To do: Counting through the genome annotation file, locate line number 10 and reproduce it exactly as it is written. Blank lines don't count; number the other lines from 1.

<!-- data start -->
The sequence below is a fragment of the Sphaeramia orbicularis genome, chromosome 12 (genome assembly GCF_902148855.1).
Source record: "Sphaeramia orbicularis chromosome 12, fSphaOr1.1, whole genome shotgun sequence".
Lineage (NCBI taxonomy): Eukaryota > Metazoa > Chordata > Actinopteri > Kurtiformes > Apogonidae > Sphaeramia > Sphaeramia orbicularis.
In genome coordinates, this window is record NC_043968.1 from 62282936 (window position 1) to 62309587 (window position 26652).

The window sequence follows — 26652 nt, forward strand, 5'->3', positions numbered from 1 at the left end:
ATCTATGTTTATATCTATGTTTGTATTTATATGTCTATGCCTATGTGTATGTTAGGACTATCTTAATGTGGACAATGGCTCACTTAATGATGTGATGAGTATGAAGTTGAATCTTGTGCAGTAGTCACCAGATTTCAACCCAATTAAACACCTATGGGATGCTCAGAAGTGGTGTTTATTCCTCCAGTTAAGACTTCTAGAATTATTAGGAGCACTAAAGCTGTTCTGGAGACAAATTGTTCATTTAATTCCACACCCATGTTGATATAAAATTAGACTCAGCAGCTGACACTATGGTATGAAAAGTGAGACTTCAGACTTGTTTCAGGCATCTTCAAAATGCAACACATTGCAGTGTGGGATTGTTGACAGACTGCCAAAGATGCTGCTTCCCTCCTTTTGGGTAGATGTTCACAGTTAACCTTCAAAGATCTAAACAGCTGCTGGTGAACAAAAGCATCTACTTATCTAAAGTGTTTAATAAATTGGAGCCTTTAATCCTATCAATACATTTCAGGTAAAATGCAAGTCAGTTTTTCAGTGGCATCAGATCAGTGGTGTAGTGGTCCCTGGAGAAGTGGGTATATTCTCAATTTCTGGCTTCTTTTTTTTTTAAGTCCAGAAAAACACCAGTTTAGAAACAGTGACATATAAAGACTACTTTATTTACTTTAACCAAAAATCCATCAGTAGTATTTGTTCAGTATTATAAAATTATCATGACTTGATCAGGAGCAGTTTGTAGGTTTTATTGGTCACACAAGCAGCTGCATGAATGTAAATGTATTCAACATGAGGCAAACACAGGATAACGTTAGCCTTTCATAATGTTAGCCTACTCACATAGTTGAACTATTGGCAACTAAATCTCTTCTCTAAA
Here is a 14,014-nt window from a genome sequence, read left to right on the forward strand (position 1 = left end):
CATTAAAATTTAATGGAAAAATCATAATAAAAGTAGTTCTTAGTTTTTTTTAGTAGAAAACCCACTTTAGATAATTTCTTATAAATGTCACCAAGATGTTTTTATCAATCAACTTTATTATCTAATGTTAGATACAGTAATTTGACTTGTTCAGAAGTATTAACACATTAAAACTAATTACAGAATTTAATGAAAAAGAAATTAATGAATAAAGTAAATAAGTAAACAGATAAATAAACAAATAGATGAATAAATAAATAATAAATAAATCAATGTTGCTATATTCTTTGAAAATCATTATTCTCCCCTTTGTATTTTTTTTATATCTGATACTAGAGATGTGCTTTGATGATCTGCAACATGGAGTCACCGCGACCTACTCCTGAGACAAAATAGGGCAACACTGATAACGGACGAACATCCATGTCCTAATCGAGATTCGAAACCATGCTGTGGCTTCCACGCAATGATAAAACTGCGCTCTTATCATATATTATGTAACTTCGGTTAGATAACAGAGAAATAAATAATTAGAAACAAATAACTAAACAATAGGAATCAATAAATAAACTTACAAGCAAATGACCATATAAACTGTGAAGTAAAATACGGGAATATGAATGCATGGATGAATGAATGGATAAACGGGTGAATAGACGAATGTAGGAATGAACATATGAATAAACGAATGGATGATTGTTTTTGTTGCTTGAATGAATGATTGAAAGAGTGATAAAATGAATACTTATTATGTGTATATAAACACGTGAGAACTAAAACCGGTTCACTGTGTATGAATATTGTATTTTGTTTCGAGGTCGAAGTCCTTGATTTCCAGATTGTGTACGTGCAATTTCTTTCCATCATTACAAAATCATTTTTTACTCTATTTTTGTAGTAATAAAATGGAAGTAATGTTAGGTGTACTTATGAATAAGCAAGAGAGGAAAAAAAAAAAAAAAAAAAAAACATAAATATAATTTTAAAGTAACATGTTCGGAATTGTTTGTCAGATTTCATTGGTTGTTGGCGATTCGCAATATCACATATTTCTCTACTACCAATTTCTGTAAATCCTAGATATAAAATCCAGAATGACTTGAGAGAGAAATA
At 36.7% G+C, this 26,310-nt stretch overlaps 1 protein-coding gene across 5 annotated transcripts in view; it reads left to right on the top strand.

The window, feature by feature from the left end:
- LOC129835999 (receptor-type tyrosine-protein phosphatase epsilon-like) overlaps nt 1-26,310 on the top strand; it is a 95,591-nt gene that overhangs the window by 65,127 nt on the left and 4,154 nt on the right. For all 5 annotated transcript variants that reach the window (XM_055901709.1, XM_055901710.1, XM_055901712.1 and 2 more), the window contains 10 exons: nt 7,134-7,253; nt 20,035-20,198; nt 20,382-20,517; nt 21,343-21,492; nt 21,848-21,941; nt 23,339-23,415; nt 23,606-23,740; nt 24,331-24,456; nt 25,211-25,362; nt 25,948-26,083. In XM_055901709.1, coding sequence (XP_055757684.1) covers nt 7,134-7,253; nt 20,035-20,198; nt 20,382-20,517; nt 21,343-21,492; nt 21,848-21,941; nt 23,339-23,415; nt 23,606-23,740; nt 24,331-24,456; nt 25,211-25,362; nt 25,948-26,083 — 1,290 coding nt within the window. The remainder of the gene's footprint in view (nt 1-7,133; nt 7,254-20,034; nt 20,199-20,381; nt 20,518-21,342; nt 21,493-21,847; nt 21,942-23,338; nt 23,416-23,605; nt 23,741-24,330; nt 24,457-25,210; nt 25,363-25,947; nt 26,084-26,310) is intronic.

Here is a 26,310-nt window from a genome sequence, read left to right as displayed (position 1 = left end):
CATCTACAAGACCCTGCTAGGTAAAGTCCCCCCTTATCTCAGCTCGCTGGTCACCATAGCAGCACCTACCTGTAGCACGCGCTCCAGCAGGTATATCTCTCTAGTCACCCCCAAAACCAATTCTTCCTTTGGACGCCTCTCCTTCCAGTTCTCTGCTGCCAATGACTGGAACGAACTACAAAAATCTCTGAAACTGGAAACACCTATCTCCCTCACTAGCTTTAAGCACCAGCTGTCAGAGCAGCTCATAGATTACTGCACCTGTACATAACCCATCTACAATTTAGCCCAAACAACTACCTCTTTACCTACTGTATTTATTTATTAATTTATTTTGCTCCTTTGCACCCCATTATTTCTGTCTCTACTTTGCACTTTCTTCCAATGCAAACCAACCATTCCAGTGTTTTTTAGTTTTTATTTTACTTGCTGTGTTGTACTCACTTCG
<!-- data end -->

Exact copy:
The window, feature by feature from the left end: